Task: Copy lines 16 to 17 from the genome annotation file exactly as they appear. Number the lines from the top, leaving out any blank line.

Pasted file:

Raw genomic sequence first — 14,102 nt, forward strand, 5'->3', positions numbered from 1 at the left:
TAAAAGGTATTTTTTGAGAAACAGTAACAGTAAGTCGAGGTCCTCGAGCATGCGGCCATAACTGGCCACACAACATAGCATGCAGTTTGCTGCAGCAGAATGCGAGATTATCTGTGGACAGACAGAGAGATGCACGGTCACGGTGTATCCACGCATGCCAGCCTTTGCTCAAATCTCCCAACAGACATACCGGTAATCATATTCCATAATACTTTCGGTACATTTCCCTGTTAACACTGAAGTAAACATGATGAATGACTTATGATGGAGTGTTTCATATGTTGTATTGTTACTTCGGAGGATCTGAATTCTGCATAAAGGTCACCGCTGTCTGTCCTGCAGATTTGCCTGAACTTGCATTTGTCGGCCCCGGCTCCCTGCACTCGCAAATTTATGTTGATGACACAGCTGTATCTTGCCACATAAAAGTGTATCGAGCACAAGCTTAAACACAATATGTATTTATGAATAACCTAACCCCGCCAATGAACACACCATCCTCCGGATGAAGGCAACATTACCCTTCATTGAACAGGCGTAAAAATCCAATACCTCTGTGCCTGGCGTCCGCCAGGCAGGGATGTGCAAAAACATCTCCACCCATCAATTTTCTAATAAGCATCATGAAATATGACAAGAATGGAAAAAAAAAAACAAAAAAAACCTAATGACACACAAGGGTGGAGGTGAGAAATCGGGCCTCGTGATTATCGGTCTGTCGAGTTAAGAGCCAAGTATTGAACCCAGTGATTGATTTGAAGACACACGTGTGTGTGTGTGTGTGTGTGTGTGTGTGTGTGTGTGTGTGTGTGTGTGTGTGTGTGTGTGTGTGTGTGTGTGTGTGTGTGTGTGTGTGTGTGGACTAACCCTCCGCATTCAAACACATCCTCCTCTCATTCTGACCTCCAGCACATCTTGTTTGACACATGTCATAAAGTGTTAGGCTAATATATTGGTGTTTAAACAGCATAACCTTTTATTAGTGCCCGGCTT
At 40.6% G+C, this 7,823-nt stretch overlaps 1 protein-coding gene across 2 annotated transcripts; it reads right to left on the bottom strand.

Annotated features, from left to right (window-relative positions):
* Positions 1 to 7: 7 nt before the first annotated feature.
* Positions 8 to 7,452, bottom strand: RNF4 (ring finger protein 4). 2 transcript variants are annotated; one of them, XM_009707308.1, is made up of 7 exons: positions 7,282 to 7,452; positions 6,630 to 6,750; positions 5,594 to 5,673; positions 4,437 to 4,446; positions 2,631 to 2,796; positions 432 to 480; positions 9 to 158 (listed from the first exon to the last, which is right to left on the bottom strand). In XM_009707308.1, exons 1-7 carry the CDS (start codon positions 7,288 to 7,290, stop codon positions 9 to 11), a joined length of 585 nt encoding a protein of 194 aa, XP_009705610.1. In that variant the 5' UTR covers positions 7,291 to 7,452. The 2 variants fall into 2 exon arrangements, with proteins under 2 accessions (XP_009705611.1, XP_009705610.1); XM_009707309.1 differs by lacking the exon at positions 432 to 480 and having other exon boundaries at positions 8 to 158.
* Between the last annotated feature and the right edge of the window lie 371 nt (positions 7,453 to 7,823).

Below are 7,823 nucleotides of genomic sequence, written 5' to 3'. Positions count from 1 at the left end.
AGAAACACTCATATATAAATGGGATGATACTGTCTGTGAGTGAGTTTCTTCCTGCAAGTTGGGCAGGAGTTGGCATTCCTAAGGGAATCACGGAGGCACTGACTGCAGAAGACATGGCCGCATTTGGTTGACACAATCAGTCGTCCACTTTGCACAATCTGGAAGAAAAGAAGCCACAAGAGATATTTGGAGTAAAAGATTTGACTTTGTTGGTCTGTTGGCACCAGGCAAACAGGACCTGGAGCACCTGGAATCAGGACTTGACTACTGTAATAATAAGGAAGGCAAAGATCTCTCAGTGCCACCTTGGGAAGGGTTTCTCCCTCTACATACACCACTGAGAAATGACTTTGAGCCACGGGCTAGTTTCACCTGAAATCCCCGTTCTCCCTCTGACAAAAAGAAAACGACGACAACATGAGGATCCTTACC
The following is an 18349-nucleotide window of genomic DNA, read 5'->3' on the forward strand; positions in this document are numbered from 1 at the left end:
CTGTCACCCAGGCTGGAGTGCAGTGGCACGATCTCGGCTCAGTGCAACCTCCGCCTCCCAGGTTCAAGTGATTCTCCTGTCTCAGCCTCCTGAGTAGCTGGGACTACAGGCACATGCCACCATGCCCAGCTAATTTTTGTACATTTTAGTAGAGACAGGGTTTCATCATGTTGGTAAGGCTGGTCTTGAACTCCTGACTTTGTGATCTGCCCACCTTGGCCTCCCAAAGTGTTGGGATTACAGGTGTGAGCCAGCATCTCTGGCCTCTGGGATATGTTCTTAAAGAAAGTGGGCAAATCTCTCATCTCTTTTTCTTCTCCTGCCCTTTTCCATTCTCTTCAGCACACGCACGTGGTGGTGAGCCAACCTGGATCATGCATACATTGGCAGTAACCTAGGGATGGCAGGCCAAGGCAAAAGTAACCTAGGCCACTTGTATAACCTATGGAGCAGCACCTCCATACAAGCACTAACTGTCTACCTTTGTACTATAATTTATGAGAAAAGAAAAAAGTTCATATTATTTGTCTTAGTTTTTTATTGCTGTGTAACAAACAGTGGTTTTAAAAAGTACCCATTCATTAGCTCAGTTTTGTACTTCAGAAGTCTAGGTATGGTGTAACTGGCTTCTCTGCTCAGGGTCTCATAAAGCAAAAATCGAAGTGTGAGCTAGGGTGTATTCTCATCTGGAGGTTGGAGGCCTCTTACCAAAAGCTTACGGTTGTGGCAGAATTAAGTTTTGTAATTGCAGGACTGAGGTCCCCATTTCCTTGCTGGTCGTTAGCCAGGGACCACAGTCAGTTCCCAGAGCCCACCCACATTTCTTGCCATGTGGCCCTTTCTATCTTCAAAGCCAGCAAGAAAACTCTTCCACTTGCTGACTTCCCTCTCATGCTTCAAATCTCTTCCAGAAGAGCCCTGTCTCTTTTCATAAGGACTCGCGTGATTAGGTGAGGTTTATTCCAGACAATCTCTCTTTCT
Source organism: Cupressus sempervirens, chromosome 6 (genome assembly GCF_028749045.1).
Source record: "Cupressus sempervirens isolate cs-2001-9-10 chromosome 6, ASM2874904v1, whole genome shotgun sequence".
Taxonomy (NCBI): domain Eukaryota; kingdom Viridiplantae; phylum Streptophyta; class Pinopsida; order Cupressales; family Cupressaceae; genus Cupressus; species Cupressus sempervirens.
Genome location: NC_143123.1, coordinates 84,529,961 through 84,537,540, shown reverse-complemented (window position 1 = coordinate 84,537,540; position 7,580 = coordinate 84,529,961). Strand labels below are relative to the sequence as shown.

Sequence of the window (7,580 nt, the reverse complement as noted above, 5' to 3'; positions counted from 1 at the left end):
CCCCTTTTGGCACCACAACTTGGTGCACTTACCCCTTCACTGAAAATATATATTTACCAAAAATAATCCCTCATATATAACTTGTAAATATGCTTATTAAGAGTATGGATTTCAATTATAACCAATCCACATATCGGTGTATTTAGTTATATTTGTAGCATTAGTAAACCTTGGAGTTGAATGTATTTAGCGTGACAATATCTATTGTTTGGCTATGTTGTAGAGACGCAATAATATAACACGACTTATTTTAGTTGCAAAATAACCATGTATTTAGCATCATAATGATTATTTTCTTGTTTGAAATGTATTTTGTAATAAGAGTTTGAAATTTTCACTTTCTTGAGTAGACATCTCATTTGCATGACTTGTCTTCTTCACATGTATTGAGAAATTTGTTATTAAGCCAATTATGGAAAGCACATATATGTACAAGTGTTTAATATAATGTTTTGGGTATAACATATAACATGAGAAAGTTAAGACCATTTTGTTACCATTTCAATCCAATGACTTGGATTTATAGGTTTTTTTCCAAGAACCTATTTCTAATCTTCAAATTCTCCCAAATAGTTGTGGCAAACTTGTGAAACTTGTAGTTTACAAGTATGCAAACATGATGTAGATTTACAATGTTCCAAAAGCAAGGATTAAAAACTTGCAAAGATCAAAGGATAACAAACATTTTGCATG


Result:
Sequence of the window (7,580 nt, the reverse complement as noted above, 5' to 3'; positions counted from 1 at the left end):
CCCCTTTTGGCACCACAACTTGGTGCACTTACCCCTTCACTGAAAATATATATTTACCAAAAATAATCCCTCATATATAACTTGTAAATATGCTTATTAAGAGTATGGATTTCAATTATAACCAATCCACATATCGGTGTATTTAGTTATATTTGTAGCATTAGTAAACCTTGGAGTTGAATGTATTTAGCGTGACAATATCTATTGTTTGGCTATGTTGTAGAGACGCAATAATATAACACGACTTATTTTAGTTGCAAAATAACCATGTATTTAGCATCATAATGATTATTTTCTTGTTTGAAATGTATTTTGTAATAAGAGTTTGAAATTTTCACTTTCTTGAGTAGACATCTCATTTGCATGACTTGTCTTCTTCACATGTATTGAGAAATTTGTTATTAAGCCAATTATGGAAAGCACATATATGTACAAGTGTTTAATATAATGTTTTGGGTATAACATATAACATGAGAAAGTTAAGACCATTTTGTTACCATTTCAATCCAATGACTTGGATTTATAGGTTTTTTTCCAAGAACCTATTTCTAATCTTCAAATTCTCCCAAATAGTTGTGGCAAACTTGTGAAACTTGTAGTTTACAAGTATGCAAACATGATGTAGATTTACAATGTTCCAAAAGCAAGGATTAAAAACTTGCAAAGATCAAAGGATAACAAACATTTTGCATG